“Now the green blade riseth from the buried grain…”
Interim/transitional music ministry and consulting is Easter work. And by ‘Easter’ I don’t mean the focus is solely on success, positive change, or growth. While some might offer churches a quick path to transformation or Seven Easy Steps to Worship Renewal, experience is showing me that healthy congregational processes require an encounter with loss and death.
Cycles of renewal and rebirth are visible all around us should we open our eyes to them. Like the Easter carol proclaims, grain rises out of wintery soil; the rich humus of what has died is a seedbed for new life. Perhaps we intuitively know that the church (the literal Body of Christ) will experience transition, metamorphosis, and even death. But we do not always live as Easter people and even resist what is inevitable, even as we praise the One who died and lives again.
Whether it’s the departure of a long-standing leader, a new style of music, or shifts in worship culture, change activates grief and anxiety within a community. And instead of leaning into the process, listening deeply, offering compassion to each other through the pain, we distract ourselves. Perhaps it’s easier to squabble over structure and style, to hold tight to our memories, our power, our privilege, our preferences…but they will eventually fall out of our cold, lifeless hands. We will die and the church that we know and love will die, too.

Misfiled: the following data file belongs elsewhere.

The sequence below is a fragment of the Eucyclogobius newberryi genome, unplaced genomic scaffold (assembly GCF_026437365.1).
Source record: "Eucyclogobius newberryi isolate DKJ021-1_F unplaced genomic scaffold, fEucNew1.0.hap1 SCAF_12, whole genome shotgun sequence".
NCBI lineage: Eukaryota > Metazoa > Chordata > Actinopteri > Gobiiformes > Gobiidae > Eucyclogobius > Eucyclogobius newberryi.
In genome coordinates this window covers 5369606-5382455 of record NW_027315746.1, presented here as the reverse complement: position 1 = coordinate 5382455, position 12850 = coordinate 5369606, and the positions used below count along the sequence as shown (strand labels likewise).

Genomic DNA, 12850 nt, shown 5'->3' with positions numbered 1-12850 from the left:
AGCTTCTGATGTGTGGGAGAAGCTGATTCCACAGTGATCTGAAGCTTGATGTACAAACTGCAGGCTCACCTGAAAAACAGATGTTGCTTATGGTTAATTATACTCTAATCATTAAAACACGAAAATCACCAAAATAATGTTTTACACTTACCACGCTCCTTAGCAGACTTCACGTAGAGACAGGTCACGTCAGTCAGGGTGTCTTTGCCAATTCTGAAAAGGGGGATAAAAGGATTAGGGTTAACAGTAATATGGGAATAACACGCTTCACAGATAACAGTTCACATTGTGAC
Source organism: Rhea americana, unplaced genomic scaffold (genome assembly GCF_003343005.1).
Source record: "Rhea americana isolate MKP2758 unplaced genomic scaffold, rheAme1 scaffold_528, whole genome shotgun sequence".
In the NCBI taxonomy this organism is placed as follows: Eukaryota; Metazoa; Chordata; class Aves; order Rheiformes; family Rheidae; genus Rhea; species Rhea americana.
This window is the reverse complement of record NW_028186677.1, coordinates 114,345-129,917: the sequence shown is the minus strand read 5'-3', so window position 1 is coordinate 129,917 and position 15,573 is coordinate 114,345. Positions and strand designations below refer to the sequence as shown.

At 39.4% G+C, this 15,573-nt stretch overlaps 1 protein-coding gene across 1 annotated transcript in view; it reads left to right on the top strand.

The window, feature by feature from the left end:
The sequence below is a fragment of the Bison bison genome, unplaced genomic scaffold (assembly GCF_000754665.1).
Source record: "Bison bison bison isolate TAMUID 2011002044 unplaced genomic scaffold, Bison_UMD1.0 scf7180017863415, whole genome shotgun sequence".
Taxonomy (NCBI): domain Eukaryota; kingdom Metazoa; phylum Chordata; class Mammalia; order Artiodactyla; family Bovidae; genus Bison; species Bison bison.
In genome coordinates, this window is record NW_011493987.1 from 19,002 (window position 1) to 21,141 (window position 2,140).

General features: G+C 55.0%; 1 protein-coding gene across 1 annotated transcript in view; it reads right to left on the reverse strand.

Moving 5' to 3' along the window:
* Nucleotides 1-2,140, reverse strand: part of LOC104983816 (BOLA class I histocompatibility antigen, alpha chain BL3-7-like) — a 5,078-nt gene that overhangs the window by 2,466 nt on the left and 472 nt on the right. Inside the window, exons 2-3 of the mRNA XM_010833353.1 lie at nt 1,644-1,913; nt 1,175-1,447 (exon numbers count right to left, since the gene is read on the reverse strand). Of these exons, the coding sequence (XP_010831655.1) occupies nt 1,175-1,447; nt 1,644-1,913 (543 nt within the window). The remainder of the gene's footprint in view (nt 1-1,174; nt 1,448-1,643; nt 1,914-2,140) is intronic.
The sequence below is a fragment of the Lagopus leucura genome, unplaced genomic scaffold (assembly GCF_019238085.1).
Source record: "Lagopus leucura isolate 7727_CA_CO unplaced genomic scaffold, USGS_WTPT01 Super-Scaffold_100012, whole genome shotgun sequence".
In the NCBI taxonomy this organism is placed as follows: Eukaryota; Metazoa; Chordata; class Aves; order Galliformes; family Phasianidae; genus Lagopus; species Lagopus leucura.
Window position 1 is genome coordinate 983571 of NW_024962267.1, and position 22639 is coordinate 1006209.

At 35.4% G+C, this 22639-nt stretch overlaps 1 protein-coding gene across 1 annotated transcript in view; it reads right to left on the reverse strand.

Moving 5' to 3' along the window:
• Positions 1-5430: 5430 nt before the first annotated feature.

Alternatively, how might we cultivate faith communities that aren’t afraid to live into the reality of change, that embrace cycles of death and life? How might we create authentic community that safely holds and moves us through the anxiety and grief that sometimes sap the soul? Might we even learn to laugh together through the process (“O grave, where is your victory? O death, where is your sting?") with hearts deeply rooted in Love, in the Life that always reveals itself anew. Always.
This is the vulnerable space we are called into as Easter people. It is not a triumphant power over or conquering of death, where winners and losers are clear and the stakes are high. But this is an invitation to notice that death and life are ever with us, personally and institutionally. The way to abundant Easter life is not avoiding death but, paradoxically, plunging into it. Rather than resist what is inevitable, we practice letting go and contribute to the process. By readying the soil for what will grow, we become part of birthing something new.
We cannot do it alone. We need the love and support of community to find our way. We need others to remind us that God is indeed ‘making all things new,’ that change and transformation are not futile. God’s life will break forth, whether we are ready or not.
There are no guarantees of success. There is no fear of failure. There is simply an invitation into relationship with the Risen One, who has already walked the way of death and life. And this One has promised to never leave us or forsake us.
All of us go down to the dust,
but even at the grave we make our song:
“Alleluia, alleluia, alleluia!”
- from the Eastern Orthodox Funeral Service